Cross section of some stakeholders at the stallholders’ engagement workshop in Ibadan on Tuesday
By Ibukun Emiola
Experts in the aquaculture industry in Nigeria have identified collaboration among stakeholders as a panacea to solving challenges in the industry.
They stated this at the stallholders’ engagement workshop in Ibadan on Tuesday.
The programme is with the theme: “Implementation of Best Management Practices in Aquaculture and E-Technology Platform Adoption for Sustainable Aquaculture Development in Nigeria”.
The News Agency of Nigeria (NAN) reports that the project is funded by USAID, hosted by University of Ibadan and the International Centre for Living Aquatic Resources Management (ICLARM).
Prof. Olanike Adeyemo, the Principal Investigator, FIL Aquaculture Biosecurity Project, University of Ibadan, said the project was one of USAID-funded projects under the Feed the Future Innovation Lab for Fish.
Adeyemo said that Nigeria was the host Country, and the project sites are Ogun and Delta states.
According to her, the theme of the workshop is focused on disseminating Best Management Practices in Aquaculture.
She stated that it was developed as an outcome of the project with the hope that the uptake of BMP by farmers would lead to a significant reduction in the incidences of diseases in aquaculture.
“We should also be presenting a justification for a collaborative development and implementation of a National Aquatic Animal Health and Governance Strategy (NAAHS).
“We strongly believed that communicating our findings will in no little measure assist Competent Authorities with jumpstarting the processes involved in having a NAAHS enacted, implemented, and monitored.
This is to ensure performance sustainability and resilience of the Nigerian aquaculture industry,” she said.
Adeyemo said the workshop would showcase best examples of electronic technology platforms for aquaculture development in Nigeria.
This, she said, would include demonstrating the improvements of E-Aquahealth Solutions, that was developed to bridge the identified gap of inadequate veterinary and disease diagnostic support to the Industry.
Also, Prof. Gabriel Ogundipe, Head, Department, of Veterinary Public Health and Preventive Medicine, University of Ibadan, stated that the industry in Nigeria was growing and Nigeria was depending on it for animal protein supply.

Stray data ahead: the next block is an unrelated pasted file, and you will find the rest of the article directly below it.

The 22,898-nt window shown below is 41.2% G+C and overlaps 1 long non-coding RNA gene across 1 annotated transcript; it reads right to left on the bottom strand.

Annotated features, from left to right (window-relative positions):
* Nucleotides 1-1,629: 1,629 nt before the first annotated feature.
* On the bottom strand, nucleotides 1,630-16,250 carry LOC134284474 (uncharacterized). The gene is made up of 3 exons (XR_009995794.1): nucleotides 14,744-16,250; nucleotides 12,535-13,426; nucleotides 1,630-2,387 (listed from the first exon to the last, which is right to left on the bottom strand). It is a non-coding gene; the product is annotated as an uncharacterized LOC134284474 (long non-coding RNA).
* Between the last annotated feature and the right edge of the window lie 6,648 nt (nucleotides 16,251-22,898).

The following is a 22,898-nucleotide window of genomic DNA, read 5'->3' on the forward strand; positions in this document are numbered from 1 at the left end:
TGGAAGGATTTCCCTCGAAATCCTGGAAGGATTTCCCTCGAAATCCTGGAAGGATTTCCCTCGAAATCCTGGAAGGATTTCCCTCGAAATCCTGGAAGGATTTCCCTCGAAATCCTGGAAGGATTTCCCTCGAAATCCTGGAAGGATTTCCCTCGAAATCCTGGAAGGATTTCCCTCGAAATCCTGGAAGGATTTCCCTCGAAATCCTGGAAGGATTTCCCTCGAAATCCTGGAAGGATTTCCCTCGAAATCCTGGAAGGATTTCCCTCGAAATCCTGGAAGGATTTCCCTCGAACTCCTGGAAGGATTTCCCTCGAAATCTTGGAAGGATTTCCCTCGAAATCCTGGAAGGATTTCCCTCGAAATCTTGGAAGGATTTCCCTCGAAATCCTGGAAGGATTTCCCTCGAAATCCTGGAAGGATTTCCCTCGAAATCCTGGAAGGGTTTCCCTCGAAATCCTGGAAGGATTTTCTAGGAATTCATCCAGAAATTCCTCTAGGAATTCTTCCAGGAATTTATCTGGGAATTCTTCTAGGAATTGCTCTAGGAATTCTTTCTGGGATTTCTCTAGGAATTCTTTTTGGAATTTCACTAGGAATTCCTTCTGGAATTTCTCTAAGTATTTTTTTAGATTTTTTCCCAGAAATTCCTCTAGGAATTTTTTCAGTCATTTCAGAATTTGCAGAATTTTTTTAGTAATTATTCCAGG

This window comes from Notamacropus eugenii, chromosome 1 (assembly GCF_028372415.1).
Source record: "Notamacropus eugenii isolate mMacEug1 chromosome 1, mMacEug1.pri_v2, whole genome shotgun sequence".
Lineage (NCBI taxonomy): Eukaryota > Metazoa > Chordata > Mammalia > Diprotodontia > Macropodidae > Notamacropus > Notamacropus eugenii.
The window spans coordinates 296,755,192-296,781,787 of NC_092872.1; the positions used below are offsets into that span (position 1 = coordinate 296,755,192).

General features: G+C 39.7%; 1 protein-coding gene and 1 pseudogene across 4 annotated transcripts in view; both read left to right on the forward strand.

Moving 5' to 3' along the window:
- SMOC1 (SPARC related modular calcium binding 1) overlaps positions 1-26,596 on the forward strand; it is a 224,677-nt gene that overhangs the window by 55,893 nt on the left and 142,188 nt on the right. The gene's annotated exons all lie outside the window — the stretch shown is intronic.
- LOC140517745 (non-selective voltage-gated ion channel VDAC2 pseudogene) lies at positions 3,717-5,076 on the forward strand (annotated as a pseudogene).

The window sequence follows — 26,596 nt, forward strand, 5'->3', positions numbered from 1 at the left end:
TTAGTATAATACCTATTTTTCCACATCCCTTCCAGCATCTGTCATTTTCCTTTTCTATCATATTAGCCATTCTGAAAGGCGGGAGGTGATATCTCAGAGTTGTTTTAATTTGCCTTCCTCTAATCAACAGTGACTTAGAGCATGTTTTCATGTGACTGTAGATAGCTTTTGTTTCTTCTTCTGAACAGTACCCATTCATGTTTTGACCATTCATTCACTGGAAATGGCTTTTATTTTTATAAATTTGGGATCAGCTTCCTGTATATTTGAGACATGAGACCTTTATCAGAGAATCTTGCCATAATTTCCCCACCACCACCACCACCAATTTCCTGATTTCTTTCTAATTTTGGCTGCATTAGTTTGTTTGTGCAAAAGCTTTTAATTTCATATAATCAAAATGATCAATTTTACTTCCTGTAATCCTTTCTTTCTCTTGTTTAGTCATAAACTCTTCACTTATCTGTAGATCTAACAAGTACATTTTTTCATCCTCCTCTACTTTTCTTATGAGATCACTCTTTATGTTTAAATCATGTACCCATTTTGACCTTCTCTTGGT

So, many people are in the industry either as fishermen or as fish farmers, whereas a lot of people are also involved in marketing the products of the aquaculture industry.
“So, we need to sustain the industry to be able to feed the multitudes of Nigerians.
“We also need to sustain the industry to maintain the people who are employed by the industry.
“And, we also need to maintain this industry because of the consumers who depend on fish for their livelihood,” he said.
In his presentation, Prof. Larry Hanson, Principal Investigator, Aquaculture Biosecurity Project, Mississippi State University, USA said from the background, the key findings from the survey were lack of records of losses and production,.
Hanson said that there was also lack of biosecurity measures between production and stocking and between farms and within farms.
He stated after outbreaks, farmers rarely consulted veterinarians, adding that management had been the best defence, for disease prevention and to reduce losses, improves growth and reduces the use of drugs and chemicals.
He stressed the need for management-optimizing the environment, fish defences and minimizing the pathogen.
Others who spoke at the event, Dr Ganiyu Oladayo, Chief Executive Officer, Aquapet Ventures; Mr Bisi Oni of Fund Quest and Mr Lanre Oyedepo of Safeguard Insurance Brokers Ltd highlighted the challenges and way out of financing in the industry.
They also talked on the need to upscale to meet the future demands of the industry. (NAN)
Edited by Dorcas Jonah/Isaac Aregbesola